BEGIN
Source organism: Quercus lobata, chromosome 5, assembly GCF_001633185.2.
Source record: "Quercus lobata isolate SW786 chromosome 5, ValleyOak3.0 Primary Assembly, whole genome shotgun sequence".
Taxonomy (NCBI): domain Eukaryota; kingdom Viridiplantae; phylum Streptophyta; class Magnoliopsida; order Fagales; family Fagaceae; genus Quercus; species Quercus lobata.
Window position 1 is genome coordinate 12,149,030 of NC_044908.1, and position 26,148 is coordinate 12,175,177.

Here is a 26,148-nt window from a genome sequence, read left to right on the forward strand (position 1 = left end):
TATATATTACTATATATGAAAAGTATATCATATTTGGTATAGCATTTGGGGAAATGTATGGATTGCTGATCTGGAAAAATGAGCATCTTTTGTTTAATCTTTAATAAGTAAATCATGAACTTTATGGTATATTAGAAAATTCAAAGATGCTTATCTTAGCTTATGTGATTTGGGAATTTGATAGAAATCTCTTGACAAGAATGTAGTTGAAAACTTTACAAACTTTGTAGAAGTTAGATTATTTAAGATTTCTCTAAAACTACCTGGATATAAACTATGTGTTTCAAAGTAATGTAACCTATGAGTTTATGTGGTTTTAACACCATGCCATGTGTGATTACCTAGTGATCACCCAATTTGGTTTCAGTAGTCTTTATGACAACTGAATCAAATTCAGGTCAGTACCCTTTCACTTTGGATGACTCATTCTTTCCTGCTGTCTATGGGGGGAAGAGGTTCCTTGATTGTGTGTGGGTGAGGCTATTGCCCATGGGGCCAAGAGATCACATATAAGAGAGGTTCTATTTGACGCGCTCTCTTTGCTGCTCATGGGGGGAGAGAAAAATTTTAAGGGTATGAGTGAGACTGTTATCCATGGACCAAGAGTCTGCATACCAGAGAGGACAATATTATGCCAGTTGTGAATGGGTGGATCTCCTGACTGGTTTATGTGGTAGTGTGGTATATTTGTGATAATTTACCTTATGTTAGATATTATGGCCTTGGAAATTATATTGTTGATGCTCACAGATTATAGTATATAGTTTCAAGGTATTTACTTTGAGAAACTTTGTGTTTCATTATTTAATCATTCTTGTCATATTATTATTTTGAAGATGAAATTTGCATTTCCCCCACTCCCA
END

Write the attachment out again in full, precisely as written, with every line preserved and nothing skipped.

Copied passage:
Source organism: Quercus lobata, chromosome 5, assembly GCF_001633185.2.
Source record: "Quercus lobata isolate SW786 chromosome 5, ValleyOak3.0 Primary Assembly, whole genome shotgun sequence".
Taxonomy (NCBI): domain Eukaryota; kingdom Viridiplantae; phylum Streptophyta; class Magnoliopsida; order Fagales; family Fagaceae; genus Quercus; species Quercus lobata.
Window position 1 is genome coordinate 12,149,030 of NC_044908.1, and position 26,148 is coordinate 12,175,177.

Here is a 26,148-nt window from a genome sequence, read left to right on the forward strand (position 1 = left end):
TATATATTACTATATATGAAAAGTATATCATATTTGGTATAGCATTTGGGGAAATGTATGGATTGCTGATCTGGAAAAATGAGCATCTTTTGTTTAATCTTTAATAAGTAAATCATGAACTTTATGGTATATTAGAAAATTCAAAGATGCTTATCTTAGCTTATGTGATTTGGGAATTTGATAGAAATCTCTTGACAAGAATGTAGTTGAAAACTTTACAAACTTTGTAGAAGTTAGATTATTTAAGATTTCTCTAAAACTACCTGGATATAAACTATGTGTTTCAAAGTAATGTAACCTATGAGTTTATGTGGTTTTAACACCATGCCATGTGTGATTACCTAGTGATCACCCAATTTGGTTTCAGTAGTCTTTATGACAACTGAATCAAATTCAGGTCAGTACCCTTTCACTTTGGATGACTCATTCTTTCCTGCTGTCTATGGGGGGAAGAGGTTCCTTGATTGTGTGTGGGTGAGGCTATTGCCCATGGGGCCAAGAGATCACATATAAGAGAGGTTCTATTTGACGCGCTCTCTTTGCTGCTCATGGGGGGAGAGAAAAATTTTAAGGGTATGAGTGAGACTGTTATCCATGGACCAAGAGTCTGCATACCAGAGAGGACAATATTATGCCAGTTGTGAATGGGTGGATCTCCTGACTGGTTTATGTGGTAGTGTGGTATATTTGTGATAATTTACCTTATGTTAGATATTATGGCCTTGGAAATTATATTGTTGATGCTCACAGATTATAGTATATAGTTTCAAGGTATTTACTTTGAGAAACTTTGTGTTTCATTATTTAATCATTCTTGTCATATTATTATTTTGAAGATGAAATTTGCATTTCCCCCACTCCCA